How do home lenders circumvent the appraiser?
Raise the appraisal threshold. Current regulations state that if the loan is federally related, (where the lending institutions deposits are guaranteed by the federal government), that appraisals are only necessary if they are lending on a property valued at more then $500,000 for commercial, and $400,000 for residential, (these values were recently increased in 2019 from $250,000 for both residential and commercial values). The National Credit Union Administration has raised its commercial lending value to $1,000,000, which will likely encourage other players, like the FDIC, to raise their commercial appraisal threshold.
Blacklist Appraisers. Lenders are not supposed to go appraisal shopping, but sometimes they still do, (Dodd-Frank laws). A real estate agent might know that a particular appraiser has been assigned by a lender to his deal, and says, “this appraiser killed by last two deals. You need to reassign this appraisal to a different appraiser”.
Lender’s can often use an AVM, (Automated Valuation Model), which uses a mathematical model to estimate property value, (think Zillow). AVM’s are usually cheaper than a full appraisal, and are much faster. But they can be wildly inaccurate, depending on the availability of public records in a particular geographical area. They often don’t include neighborhood changes or property improvements that they have no data on. They don’t provide information on property condition, and typically don’t provide a detailed market analysis.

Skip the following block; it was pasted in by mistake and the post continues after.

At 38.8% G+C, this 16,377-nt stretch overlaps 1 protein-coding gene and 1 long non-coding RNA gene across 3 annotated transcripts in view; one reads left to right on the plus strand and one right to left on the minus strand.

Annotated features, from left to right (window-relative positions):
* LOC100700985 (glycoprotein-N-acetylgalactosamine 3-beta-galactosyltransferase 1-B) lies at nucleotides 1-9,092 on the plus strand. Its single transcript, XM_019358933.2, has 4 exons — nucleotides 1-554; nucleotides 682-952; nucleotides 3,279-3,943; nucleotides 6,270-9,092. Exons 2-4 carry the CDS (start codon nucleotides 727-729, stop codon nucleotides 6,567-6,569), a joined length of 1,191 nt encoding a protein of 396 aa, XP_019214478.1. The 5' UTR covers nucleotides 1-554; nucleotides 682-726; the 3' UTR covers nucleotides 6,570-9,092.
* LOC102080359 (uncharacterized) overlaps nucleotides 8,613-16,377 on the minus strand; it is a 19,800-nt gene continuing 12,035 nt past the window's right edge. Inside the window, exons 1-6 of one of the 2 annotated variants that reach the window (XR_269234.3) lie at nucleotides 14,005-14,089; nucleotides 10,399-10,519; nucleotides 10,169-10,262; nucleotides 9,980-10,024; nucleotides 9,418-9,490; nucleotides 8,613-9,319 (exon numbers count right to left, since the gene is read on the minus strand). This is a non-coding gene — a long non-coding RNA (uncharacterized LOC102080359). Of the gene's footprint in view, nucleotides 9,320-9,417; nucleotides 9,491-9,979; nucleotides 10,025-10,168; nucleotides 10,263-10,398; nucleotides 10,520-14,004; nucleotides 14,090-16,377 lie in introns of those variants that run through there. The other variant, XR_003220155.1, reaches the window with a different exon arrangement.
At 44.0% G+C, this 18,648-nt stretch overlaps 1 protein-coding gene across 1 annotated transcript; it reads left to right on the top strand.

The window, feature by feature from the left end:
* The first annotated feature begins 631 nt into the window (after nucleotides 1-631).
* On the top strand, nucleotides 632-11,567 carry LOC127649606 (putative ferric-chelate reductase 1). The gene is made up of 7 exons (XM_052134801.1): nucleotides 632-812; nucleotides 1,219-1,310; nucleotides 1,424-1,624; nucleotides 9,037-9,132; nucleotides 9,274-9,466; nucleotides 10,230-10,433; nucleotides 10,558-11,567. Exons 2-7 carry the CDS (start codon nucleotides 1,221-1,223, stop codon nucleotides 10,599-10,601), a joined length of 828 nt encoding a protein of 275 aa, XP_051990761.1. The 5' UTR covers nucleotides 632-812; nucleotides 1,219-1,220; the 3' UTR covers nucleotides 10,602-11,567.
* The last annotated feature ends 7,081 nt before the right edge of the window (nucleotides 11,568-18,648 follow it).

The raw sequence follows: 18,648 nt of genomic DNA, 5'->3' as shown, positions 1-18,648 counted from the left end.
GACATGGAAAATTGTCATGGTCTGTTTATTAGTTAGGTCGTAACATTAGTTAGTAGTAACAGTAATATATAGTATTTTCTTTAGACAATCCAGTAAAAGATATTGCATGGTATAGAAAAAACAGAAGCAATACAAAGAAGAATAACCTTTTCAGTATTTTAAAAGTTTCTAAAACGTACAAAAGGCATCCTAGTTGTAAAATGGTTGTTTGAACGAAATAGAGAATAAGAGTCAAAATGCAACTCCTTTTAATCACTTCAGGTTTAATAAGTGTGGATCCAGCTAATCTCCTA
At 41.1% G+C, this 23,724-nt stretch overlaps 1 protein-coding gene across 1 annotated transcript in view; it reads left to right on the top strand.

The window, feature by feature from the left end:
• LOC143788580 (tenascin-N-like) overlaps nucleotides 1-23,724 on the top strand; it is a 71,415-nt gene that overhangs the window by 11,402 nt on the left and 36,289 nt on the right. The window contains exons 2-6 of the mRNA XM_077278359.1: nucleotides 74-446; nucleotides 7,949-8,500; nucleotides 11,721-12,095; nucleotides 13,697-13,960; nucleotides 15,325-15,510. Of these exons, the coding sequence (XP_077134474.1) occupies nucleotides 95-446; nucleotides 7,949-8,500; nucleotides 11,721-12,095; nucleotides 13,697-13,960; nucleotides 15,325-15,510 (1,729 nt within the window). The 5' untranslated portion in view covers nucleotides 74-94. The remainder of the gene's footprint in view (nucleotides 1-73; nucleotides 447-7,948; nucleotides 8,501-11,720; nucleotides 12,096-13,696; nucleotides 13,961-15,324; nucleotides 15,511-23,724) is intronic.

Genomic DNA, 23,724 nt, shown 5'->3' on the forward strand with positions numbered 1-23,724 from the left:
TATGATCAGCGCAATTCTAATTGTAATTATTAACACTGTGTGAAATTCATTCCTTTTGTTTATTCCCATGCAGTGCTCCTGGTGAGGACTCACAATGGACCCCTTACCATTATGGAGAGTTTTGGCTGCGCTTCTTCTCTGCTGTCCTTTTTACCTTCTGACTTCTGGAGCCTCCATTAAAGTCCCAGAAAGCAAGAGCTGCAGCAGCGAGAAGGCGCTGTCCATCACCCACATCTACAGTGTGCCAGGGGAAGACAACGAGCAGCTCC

Instead of using a local appraiser who knows the local market, hire an appraiser from out of the area who will work for less. Or use a “Hybrid Appraisal”, where an appraiser who never visits the property will look at interior pictures provided by a third party and provide an estimate of value, typically for $50 – $100 per assignment, significantly less than the typical fee of $350 – $500 per assignment. Often these “third parties” measure the property and take photos, and are allowed on the property without a criminal background check, as is required of almost all licensed appraisers.